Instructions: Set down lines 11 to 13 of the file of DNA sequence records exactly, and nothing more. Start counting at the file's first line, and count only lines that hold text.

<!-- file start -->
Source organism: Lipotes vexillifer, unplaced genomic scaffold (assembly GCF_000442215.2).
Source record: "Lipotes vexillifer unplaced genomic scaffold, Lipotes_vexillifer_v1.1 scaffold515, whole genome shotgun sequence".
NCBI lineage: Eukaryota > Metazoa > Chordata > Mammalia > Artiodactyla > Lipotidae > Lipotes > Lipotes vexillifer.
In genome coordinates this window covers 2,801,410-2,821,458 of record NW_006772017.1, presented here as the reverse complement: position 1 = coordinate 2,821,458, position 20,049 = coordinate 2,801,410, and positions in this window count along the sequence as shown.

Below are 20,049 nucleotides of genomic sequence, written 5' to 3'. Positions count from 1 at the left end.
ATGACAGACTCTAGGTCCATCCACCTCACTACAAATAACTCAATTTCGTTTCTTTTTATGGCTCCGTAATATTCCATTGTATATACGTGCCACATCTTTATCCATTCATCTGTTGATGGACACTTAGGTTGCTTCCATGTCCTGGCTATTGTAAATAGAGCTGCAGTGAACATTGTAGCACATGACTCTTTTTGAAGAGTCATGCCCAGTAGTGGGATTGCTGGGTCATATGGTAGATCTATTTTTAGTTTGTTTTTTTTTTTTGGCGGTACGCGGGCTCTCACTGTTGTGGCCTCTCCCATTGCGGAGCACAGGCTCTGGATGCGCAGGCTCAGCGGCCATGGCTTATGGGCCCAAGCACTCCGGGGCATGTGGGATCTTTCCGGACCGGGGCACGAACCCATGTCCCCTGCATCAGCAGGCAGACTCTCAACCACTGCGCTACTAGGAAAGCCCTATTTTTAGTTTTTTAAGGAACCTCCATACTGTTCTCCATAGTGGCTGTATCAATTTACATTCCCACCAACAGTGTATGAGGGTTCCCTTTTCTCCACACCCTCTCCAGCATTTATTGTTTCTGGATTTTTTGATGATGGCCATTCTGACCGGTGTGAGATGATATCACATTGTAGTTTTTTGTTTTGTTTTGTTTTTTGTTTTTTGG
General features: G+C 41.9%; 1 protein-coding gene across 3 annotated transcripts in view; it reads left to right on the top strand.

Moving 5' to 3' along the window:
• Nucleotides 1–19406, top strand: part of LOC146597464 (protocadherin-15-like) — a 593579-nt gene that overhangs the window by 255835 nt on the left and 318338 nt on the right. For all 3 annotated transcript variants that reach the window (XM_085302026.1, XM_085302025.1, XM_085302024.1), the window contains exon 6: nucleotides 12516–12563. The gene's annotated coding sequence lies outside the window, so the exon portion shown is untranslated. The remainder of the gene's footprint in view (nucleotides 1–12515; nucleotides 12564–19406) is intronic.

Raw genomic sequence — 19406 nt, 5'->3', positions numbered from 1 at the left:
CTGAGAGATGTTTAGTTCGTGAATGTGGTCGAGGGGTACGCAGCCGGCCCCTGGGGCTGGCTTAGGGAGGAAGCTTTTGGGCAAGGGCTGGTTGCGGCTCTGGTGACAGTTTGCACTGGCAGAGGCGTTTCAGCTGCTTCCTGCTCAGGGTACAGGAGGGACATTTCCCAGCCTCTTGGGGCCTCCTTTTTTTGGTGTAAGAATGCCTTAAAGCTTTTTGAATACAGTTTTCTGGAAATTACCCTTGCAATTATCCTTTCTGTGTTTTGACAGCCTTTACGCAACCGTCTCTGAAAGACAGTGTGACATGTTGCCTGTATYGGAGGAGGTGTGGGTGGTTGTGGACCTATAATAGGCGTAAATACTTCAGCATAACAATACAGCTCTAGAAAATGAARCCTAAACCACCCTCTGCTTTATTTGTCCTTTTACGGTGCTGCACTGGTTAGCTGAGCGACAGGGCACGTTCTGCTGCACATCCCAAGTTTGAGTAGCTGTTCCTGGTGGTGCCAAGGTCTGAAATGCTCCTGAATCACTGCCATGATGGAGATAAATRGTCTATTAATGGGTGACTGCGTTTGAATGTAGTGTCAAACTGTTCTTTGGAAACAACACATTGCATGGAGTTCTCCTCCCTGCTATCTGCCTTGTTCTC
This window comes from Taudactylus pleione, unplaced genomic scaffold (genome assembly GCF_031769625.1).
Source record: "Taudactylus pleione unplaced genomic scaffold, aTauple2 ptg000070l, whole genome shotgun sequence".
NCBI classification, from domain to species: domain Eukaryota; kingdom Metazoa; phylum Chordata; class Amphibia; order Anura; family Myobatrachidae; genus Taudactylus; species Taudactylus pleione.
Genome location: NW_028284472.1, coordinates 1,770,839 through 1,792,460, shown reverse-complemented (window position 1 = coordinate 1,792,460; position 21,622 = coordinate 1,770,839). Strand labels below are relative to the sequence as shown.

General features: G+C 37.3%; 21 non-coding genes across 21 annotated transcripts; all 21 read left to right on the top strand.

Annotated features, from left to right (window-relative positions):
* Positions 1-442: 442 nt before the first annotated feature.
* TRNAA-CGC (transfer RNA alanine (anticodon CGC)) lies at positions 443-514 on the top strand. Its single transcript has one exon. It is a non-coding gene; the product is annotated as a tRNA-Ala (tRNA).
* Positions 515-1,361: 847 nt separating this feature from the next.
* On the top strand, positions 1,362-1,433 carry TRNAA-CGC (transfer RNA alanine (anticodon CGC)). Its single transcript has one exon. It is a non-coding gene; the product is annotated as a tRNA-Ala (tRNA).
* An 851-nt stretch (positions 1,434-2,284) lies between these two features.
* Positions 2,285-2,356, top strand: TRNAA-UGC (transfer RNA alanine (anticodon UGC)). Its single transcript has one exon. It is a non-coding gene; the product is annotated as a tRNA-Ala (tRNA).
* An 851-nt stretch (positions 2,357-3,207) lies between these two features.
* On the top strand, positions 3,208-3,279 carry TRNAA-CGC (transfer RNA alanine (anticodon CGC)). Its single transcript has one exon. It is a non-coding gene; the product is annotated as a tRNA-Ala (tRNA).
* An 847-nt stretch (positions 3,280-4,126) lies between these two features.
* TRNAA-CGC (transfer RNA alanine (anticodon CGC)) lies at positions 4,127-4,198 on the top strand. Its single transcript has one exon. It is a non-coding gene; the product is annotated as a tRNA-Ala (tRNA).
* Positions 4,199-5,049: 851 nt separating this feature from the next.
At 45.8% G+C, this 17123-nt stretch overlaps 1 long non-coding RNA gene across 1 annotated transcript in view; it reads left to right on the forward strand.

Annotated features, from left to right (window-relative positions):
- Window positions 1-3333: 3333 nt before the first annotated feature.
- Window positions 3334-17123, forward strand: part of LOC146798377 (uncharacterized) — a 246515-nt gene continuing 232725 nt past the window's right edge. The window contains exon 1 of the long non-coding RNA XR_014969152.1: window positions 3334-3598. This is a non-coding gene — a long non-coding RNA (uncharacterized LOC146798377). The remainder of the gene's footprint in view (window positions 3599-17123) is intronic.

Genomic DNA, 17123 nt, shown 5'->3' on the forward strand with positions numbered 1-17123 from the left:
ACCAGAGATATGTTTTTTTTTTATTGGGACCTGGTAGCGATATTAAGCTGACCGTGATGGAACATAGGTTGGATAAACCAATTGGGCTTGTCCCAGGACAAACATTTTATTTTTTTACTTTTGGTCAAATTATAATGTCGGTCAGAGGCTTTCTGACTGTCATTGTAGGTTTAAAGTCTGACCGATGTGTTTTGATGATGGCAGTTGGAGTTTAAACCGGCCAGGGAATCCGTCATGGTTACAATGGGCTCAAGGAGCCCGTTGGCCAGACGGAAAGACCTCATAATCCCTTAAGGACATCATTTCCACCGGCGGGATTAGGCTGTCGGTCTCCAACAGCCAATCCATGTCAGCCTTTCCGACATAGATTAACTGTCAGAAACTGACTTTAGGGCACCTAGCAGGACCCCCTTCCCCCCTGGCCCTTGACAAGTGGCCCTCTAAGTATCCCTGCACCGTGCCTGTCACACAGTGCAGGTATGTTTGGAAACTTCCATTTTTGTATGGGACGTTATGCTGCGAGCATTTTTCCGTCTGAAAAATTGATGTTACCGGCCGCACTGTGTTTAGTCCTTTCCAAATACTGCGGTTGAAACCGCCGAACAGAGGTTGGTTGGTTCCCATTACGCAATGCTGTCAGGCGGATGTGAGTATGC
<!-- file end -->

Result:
CTGAGAGATGTTTAGTTCGTGAATGTGGTCGAGGGGTACGCAGCCGGCCCCTGGGGCTGGCTTAGGGAGGAAGCTTTTGGGCAAGGGCTGGTTGCGGCTCTGGTGACAGTTTGCACTGGCAGAGGCGTTTCAGCTGCTTCCTGCTCAGGGTACAGGAGGGACATTTCCCAGCCTCTTGGGGCCTCCTTTTTTTGGTGTAAGAATGCCTTAAAGCTTTTTGAATACAGTTTTCTGGAAATTACCCTTGCAATTATCCTTTCTGTGTTTTGACAGCCTTTACGCAACCGTCTCTGAAAGACAGTGTGACATGTTGCCTGTATYGGAGGAGGTGTGGGTGGTTGTGGACCTATAATAGGCGTAAATACTTCAGCATAACAATACAGCTCTAGAAAATGAARCCTAAACCACCCTCTGCTTTATTTGTCCTTTTACGGTGCTGCACTGGTTAGCTGAGCGACAGGGCACGTTCTGCTGCACATCCCAAGTTTGAGTAGCTGTTCCTGGTGGTGCCAAGGTCTGAAATGCTCCTGAATCACTGCCATGATGGAGATAAATRGTCTATTAATGGGTGACTGCGTTTGAATGTAGTGTCAAACTGTTCTTTGGAAACAACACATTGCATGGAGTTCTCCTCCCTGCTATCTGCCTTGTTCTC
This window comes from Taudactylus pleione, unplaced genomic scaffold (genome assembly GCF_031769625.1).
Source record: "Taudactylus pleione unplaced genomic scaffold, aTauple2 ptg000070l, whole genome shotgun sequence".